Filmmakers have always embraced new technological advantages, and VR film experiments are no exception.
VR movies are nothing new. We’ve seen these kinds of films rolled out year after year since the early 1970s (even if the technology was pretty rudimentary for the time).
And while some VR films have really made their mark in Hollywood history (Avatar is a great example), many of them have missed the mark simply because your average moviegoer just wasn’t all that into the experience VR promoted.
Today, though, things are changing – and they are changing rapidly!
The Rise of VR in the Indie Movie Making World
To the surprise of absolutely no one in the movie-making world, independent filmmakers are pushing the boundaries of what VR movies could be – what they should be – more than anyone on the major studio side of the fence.
Indie moviemakers have always been mavericks.
They’ve always looked for ways to leverage new technology to give them an edge and competitive advantage against movie studios with nearly bottomless budgets.
For a perfect example of this, have a look at the indie film WE’RE ALL GOING TO THE WORLD’S FAIR, a very well done Indie movie that revolves around a young girl and her coming-of-age story as she fights through loneliness, isolation, and anxiety.
It also happens to be one of the best indie horror films made since the BLAIR WITCH PROJECT!
A big part of the success is the way that the moviemakers are leveraging VR technology to make the movie experience more immersive than ever before.
Virtual cameras, for example, were a big part of the production of SOLO: A STAR WARS STORY.
These cameras “filmed” digital models of spacecraft, producing a much more natural camera experience that pulled audiences into the scene in a way that would have been literally impossible otherwise.
The newest remake of THE LION KING is another fantastic example of VR technology being used in filmmaking today.
VR cameras allowed the director (the rest of the camera crew) to have complete freedom of motion around the photorealistic lions in the movie that were shot on an empty soundstage.
The cameras provided a first-person POV for the director, allowing them to size up the shot with their own two eyes – through the VR system – rather than having to look through a computer monitor.
The end result was nothing short of spectacular, producing something much more natural and more alive than what the film would have been with more traditional animation approaches.
The most recent SXSW festival sometimes felt like “Ground Zero” for independent filmmakers looking to make the most of VR film technology. Because of the pandemic, the event had a lot of online events, and one of the best was the ability to spawn inside of a psychedelic version of South Congress Avenue in downtown Austin.
This was all put together by independent filmmakers embracing new and emerging tech like VR, including Maria Belen Poncio, Rosario Perazolo Masjoan, Sam Wolson, and Kiira Benzing.
Attendees were able to log into the VR world set up by SXSW programmer Blake Kammerdiener and were immediately dropped into the VR South Congress Ave. experience.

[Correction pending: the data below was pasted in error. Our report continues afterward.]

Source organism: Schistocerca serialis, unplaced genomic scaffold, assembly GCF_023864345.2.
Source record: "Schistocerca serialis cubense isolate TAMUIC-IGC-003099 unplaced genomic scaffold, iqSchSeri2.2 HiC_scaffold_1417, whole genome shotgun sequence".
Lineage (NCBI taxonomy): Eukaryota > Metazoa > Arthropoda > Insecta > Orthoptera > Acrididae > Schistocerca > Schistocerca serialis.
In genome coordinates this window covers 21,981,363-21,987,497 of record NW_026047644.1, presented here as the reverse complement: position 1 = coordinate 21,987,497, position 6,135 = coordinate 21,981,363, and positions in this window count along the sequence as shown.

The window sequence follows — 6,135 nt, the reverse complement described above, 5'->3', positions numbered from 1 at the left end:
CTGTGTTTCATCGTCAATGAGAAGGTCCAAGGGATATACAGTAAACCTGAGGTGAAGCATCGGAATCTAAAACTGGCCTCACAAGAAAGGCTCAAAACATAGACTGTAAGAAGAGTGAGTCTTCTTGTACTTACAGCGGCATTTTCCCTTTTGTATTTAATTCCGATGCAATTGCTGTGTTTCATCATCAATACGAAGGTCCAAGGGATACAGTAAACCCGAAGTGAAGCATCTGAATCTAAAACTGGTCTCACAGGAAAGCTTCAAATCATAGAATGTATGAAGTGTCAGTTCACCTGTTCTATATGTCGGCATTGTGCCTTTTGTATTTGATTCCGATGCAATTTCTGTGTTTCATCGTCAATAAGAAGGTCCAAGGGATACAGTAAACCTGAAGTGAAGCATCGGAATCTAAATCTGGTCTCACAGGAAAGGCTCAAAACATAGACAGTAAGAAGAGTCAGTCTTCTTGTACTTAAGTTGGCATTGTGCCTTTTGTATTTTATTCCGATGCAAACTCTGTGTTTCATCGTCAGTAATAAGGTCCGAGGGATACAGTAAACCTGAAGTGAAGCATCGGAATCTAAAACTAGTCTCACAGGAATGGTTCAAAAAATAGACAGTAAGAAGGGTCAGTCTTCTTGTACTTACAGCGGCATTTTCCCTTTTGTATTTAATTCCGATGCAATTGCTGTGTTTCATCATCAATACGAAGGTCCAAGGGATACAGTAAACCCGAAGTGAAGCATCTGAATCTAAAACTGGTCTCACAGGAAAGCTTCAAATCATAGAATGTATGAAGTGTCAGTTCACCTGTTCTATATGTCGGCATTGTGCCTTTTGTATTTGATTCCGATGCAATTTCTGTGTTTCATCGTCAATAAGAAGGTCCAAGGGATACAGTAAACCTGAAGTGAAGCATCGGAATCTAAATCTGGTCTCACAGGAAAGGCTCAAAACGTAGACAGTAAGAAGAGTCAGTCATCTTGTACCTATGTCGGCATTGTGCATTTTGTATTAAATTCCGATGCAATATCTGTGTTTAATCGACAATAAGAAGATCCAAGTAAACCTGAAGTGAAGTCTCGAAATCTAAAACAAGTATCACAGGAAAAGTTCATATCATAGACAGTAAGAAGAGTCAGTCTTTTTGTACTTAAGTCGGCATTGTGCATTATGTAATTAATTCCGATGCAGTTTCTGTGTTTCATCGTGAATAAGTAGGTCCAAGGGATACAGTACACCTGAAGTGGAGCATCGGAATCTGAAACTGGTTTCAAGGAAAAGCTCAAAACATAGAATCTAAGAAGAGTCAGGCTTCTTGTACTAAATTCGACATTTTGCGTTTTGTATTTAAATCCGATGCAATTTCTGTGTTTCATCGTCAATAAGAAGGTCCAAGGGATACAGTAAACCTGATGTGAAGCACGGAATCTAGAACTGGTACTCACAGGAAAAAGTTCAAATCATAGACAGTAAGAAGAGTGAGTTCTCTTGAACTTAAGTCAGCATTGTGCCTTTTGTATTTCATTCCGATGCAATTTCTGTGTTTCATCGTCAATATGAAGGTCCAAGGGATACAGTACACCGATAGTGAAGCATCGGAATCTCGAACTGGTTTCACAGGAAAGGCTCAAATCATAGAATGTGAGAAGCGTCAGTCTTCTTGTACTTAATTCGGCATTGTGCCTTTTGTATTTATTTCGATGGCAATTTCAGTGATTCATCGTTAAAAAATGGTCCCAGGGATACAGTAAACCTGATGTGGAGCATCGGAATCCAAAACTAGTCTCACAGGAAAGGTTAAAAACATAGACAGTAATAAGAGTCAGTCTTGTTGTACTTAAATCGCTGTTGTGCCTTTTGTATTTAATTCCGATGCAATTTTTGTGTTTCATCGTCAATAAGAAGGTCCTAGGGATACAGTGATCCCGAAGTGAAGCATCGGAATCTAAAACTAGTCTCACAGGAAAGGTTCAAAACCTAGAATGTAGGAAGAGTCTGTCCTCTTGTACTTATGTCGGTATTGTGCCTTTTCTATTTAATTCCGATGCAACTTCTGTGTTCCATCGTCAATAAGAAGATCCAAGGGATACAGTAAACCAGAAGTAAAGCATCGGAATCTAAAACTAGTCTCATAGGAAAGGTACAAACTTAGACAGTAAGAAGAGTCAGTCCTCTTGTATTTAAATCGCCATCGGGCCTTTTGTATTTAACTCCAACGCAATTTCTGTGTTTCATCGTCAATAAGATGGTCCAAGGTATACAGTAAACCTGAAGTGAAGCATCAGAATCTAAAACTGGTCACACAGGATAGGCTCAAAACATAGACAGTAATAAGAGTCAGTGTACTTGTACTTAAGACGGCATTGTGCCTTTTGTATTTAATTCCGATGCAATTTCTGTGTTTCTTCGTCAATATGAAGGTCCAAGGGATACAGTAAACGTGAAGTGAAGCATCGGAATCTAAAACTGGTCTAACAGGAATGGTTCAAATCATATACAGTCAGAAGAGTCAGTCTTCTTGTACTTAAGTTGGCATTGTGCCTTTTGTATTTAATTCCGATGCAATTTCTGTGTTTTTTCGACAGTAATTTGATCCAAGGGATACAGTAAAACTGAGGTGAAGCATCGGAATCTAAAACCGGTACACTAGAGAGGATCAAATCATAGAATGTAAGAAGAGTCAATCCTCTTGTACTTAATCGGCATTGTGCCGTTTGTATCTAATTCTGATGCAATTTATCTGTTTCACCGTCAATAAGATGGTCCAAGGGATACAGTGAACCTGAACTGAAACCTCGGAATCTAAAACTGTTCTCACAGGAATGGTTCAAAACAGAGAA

Different landmarks throughout Austin were perfectly represented in this abstract world, with different venues hosting different VR experiences. The Paramount Theater (designed to scale), for example, was home to live streams of films being presented and VR conversations with the filmmakers.
At The Contemporary in this VR world, visitors could jump into portals on the “second floor” and dive directly into more than 20+ different VR film projects created by the Virtual Cinema Program.
And that was just the tip of the iceberg!
Once again, it changed the film viewing process from something passive to something a lot more active – and changed the relationship that the “reviewer” had with the content, too.
Is VR Here to Stay?
It’s impossible to know for sure if a VR headset for watching movies is going to be mandatory in the future, the near future anyway.
But the odds are pretty good that it’s going to be closer and closer to our “normal” than it ever was before.
Virtual reality technology is pushing its way into every form of entertainment. We are seeing it in the videogame world, the movie-making world, and the sports entertainment world – and the experiences are better than ever before.
As the technology for shooting in VR becomes less expensive and the consumer demand for VR content skyrockets it wouldn’t surprise anyone that movies would really lean into this new medium.
The Future of VR Tech and the Movie Industry
For now, though, we have to be at least a little bit content with just seeing how independent filmmakers tinker and toy with this amazing technology.
Things are still very new and very fresh. VR is still in its infancy.
Even still, though, major waves are being sent through the filmmaking world – led by indies that aren’t satisfied with the status quo.
There’s a brand-new generation of filmmakers being brought up with this technology. They are learning the craft of storytelling and moviemaking right alongside learning how to leverage things like VR at the same time.
Maybe you are interested in making these kinds of films, too!
If so, or if you are interested in more modern filmmaking content and techniques, check out the Learn section of our website at thefilmfund.co/learn.
Check out those resources right now!
[…] you can do with a handheld video camera. You can use it for filming interviews, A-Roll and B-roll, VR, and more. The key here is to keep the camera steady while you’re moving […]